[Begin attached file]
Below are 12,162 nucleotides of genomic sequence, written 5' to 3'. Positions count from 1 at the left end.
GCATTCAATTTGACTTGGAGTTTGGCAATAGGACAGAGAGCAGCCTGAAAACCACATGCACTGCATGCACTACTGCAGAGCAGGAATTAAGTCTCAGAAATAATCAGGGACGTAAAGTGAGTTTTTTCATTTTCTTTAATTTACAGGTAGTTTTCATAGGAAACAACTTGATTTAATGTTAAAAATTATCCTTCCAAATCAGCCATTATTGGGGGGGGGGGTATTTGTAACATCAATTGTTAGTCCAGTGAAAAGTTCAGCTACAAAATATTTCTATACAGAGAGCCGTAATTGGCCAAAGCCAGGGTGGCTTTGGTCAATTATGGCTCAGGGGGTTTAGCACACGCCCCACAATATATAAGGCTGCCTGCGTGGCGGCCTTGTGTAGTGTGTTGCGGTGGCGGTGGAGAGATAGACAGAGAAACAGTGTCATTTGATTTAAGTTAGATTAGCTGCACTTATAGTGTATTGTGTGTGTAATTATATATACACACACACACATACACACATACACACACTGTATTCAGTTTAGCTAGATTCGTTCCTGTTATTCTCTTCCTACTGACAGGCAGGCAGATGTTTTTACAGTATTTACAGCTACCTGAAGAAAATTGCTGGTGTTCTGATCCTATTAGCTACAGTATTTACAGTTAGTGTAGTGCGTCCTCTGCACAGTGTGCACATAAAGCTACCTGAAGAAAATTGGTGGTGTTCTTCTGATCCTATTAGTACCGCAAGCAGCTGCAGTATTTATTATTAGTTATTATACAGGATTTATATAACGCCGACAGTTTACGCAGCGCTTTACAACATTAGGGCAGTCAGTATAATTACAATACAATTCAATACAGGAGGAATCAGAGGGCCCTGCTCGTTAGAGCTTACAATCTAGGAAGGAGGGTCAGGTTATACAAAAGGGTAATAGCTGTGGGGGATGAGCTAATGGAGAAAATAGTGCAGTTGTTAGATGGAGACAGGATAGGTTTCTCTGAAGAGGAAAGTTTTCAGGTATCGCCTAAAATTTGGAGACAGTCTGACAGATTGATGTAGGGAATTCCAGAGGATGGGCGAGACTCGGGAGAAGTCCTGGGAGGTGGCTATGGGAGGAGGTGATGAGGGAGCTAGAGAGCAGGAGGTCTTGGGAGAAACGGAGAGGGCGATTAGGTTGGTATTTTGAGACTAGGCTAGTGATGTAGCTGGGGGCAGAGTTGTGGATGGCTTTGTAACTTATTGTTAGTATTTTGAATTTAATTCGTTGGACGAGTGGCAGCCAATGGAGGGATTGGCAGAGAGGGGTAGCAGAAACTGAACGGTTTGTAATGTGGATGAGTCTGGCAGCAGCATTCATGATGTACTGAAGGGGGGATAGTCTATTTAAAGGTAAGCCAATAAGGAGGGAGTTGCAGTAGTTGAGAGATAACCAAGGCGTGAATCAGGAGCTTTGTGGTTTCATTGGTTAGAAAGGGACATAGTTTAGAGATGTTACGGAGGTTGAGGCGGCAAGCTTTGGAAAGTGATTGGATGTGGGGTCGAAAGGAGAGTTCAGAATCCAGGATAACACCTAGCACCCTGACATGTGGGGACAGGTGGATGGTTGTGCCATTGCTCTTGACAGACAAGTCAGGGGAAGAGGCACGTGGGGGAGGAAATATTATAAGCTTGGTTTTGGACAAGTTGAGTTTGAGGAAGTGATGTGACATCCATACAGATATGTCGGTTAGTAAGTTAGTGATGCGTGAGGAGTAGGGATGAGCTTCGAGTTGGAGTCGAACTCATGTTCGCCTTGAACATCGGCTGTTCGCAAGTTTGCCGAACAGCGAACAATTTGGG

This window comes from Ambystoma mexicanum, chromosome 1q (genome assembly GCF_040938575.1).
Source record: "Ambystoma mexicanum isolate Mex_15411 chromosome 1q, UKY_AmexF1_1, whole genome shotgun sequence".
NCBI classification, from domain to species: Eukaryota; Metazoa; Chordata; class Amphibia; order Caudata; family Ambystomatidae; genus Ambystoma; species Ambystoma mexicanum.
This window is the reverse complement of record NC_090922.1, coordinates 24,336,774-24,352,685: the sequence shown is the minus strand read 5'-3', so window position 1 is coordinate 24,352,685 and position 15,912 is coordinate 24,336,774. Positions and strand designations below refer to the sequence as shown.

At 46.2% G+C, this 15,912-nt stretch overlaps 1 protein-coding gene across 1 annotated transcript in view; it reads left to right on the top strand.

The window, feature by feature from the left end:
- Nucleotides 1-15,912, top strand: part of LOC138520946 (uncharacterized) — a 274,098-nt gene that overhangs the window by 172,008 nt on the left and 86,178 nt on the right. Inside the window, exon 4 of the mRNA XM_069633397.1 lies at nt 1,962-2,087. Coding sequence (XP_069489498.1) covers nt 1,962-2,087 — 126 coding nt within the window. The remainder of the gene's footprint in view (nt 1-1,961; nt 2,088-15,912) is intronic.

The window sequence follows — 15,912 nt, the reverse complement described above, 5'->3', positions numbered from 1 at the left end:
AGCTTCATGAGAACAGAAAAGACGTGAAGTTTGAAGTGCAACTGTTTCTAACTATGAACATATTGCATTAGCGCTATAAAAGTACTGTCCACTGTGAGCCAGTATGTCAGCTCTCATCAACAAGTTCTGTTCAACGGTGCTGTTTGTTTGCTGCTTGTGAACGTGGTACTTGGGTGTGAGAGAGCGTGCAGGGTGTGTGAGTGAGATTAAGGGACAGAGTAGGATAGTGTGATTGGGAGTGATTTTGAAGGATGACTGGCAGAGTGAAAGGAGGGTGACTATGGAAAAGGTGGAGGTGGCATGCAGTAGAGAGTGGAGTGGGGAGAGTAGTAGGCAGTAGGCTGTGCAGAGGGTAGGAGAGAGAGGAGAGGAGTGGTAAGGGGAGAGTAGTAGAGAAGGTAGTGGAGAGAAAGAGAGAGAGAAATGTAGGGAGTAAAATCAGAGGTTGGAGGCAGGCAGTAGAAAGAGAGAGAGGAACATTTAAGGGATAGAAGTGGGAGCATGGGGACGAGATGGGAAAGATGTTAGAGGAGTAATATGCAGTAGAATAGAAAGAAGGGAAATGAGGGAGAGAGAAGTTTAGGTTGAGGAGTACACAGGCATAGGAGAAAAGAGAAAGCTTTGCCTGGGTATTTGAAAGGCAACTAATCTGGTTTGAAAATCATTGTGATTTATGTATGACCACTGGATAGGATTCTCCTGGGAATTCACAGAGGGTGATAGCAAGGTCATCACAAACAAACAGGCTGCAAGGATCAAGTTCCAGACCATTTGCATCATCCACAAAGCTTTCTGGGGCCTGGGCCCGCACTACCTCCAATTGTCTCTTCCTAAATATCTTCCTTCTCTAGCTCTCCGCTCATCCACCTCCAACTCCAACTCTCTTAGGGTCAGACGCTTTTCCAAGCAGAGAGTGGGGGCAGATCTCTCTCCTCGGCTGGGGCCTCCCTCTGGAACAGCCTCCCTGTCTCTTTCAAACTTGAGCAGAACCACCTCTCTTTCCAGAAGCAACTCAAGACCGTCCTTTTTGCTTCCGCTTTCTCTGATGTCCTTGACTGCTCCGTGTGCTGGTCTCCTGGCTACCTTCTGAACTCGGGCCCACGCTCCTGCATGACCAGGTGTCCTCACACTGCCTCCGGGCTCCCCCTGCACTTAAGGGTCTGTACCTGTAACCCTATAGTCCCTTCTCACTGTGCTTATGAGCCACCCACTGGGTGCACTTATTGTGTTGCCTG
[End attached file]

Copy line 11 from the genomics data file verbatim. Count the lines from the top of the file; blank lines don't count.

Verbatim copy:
AGCTTCATGAGAACAGAAAAGACGTGAAGTTTGAAGTGCAACTGTTTCTAACTATGAACATATTGCATTAGCGCTATAAAAGTACTGTCCACTGTGAGCCAGTATGTCAGCTCTCATCAACAAGTTCTGTTCAACGGTGCTGTTTGTTTGCTGCTTGTGAACGTGGTACTTGGGTGTGAGAGAGCGTGCAGGGTGTGTGAGTGAGATTAAGGGACAGAGTAGGATAGTGTGATTGGGAGTGATTTTGAAGGATGACTGGCAGAGTGAAAGGAGGGTGACTATGGAAAAGGTGGAGGTGGCATGCAGTAGAGAGTGGAGTGGGGAGAGTAGTAGGCAGTAGGCTGTGCAGAGGGTAGGAGAGAGAGGAGAGGAGTGGTAAGGGGAGAGTAGTAGAGAAGGTAGTGGAGAGAAAGAGAGAGAGAAATGTAGGGAGTAAAATCAGAGGTTGGAGGCAGGCAGTAGAAAGAGAGAGAGGAACATTTAAGGGATAGAAGTGGGAGCATGGGGACGAGATGGGAAAGATGTTAGAGGAGTAATATGCAGTAGAATAGAAAGAAGGGAAATGAGGGAGAGAGAAGTTTAGGTTGAGGAGTACACAGGCATAGGAGAAAAGAGAAAGCTTTGCCTGGGTATTTGAAAGGCAACTAATCTGGTTTGAAAATCATTGTGATTTATGTATGACCACTGGATAGGATTCTCCTGGGAATTCACAGAGGGTGATAGCAAGGTCATCACAAACAAACAGGCTGCAAGGATCAAGTTCCAGACCATTTGCATCATCCACAAAGCTTTCTGGGGCCTGGGCCCGCACTACCTCCAATTGTCTCTTCCTAAATATCTTCCTTCTCTAGCTCTCCGCTCATCCACCTCCAACTCCAACTCTCTTAGGGTCAGACGCTTTTCCAAGCAGAGAGTGGGGGCAGATCTCTCTCCTCGGCTGGGGCCTCCCTCTGGAACAGCCTCCCTGTCTCTTTCAAACTTGAGCAGAACCACCTCTCTTTCCAGAAGCAACTCAAGACCGTCCTTTTTGCTTCCGCTTTCTCTGATGTCCTTGACTGCTCCGTGTGCTGGTCTCCTGGCTACCTTCTGAACTCGGGCCCACGCTCCTGCATGACCAGGTGTCCTCACACTGCCTCCGGGCTCCCCCTGCACTTAAGGGTCTGTACCTGTAACCCTATAGTCCCTTCTCACTGTGCTTATGAGCCACCCACTGGGTGCACTTATTGTGTTGCCTG